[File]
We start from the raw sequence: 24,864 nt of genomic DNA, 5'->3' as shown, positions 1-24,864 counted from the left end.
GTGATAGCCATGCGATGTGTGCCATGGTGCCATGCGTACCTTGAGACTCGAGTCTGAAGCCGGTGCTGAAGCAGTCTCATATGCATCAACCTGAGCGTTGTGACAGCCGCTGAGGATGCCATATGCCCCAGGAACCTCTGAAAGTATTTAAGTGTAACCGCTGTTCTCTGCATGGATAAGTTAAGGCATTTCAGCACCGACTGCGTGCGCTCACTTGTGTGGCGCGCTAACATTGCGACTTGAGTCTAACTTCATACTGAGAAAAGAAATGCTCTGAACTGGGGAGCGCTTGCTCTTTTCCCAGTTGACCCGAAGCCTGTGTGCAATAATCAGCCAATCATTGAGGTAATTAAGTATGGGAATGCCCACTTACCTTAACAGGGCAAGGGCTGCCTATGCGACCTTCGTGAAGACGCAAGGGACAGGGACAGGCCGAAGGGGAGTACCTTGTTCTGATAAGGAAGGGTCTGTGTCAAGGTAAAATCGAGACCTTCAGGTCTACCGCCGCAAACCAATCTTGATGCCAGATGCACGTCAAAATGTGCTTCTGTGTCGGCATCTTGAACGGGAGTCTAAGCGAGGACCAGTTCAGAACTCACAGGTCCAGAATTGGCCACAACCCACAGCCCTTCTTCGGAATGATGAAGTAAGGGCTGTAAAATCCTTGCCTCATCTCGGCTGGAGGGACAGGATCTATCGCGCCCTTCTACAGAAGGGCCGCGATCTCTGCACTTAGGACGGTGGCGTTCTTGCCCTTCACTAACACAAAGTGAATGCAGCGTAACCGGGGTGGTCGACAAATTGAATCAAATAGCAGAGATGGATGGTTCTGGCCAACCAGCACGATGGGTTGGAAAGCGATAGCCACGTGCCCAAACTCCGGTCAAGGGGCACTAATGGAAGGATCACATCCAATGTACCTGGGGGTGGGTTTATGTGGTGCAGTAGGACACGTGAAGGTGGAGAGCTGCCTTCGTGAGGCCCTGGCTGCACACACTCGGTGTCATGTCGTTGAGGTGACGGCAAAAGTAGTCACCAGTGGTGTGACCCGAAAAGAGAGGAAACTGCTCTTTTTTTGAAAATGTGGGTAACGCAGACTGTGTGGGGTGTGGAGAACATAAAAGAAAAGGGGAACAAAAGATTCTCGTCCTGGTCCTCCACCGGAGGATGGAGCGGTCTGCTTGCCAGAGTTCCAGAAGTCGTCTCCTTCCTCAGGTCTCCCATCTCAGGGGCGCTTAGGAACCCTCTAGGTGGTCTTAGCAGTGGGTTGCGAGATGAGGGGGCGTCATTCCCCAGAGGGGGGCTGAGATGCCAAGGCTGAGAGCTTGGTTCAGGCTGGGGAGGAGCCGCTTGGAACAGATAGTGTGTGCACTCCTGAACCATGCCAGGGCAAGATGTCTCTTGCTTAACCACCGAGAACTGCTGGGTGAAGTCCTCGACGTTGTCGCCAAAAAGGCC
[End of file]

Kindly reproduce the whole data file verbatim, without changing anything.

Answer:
We start from the raw sequence: 24,864 nt of genomic DNA, 5'->3' as shown, positions 1-24,864 counted from the left end.
GTGATAGCCATGCGATGTGTGCCATGGTGCCATGCGTACCTTGAGACTCGAGTCTGAAGCCGGTGCTGAAGCAGTCTCATATGCATCAACCTGAGCGTTGTGACAGCCGCTGAGGATGCCATATGCCCCAGGAACCTCTGAAAGTATTTAAGTGTAACCGCTGTTCTCTGCATGGATAAGTTAAGGCATTTCAGCACCGACTGCGTGCGCTCACTTGTGTGGCGCGCTAACATTGCGACTTGAGTCTAACTTCATACTGAGAAAAGAAATGCTCTGAACTGGGGAGCGCTTGCTCTTTTCCCAGTTGACCCGAAGCCTGTGTGCAATAATCAGCCAATCATTGAGGTAATTAAGTATGGGAATGCCCACTTACCTTAACAGGGCAAGGGCTGCCTATGCGACCTTCGTGAAGACGCAAGGGACAGGGACAGGCCGAAGGGGAGTACCTTGTTCTGATAAGGAAGGGTCTGTGTCAAGGTAAAATCGAGACCTTCAGGTCTACCGCCGCAAACCAATCTTGATGCCAGATGCACGTCAAAATGTGCTTCTGTGTCGGCATCTTGAACGGGAGTCTAAGCGAGGACCAGTTCAGAACTCACAGGTCCAGAATTGGCCACAACCCACAGCCCTTCTTCGGAATGATGAAGTAAGGGCTGTAAAATCCTTGCCTCATCTCGGCTGGAGGGACAGGATCTATCGCGCCCTTCTACAGAAGGGCCGCGATCTCTGCACTTAGGACGGTGGCGTTCTTGCCCTTCACTAACACAAAGTGAATGCAGCGTAACCGGGGTGGTCGACAAATTGAATCAAATAGCAGAGATGGATGGTTCTGGCCAACCAGCACGATGGGTTGGAAAGCGATAGCCACGTGCCCAAACTCCGGTCAAGGGGCACTAATGGAAGGATCACATCCAATGTACCTGGGGGTGGGTTTATGTGGTGCAGTAGGACACGTGAAGGTGGAGAGCTGCCTTCGTGAGGCCCTGGCTGCACACACTCGGTGTCATGTCGTTGAGGTGACGGCAAAAGTAGTCACCAGTGGTGTGACCCGAAAAGAGAGGAAACTGCTCTTTTTTTGAAAATGTGGGTAACGCAGACTGTGTGGGGTGTGGAGAACATAAAAGAAAAGGGGAACAAAAGATTCTCGTCCTGGTCCTCCACCGGAGGATGGAGCGGTCTGCTTGCCAGAGTTCCAGAAGTCGTCTCCTTCCTCAGGTCTCCCATCTCAGGGGCGCTTAGGAACCCTCTAGGTGGTCTTAGCAGTGGGTTGCGAGATGAGGGGGCGTCATTCCCCAGAGGGGGGCTGAGATGCCAAGGCTGAGAGCTTGGTTCAGGCTGGGGAGGAGCCGCTTGGAACAGATAGTGTGTGCACTCCTGAACCATGCCAGGGCAAGATGTCTCTTGCTTAACCACCGAGAACTGCTGGGTGAAGTCCTCGACGTTGTCGCCAAAAAGGCC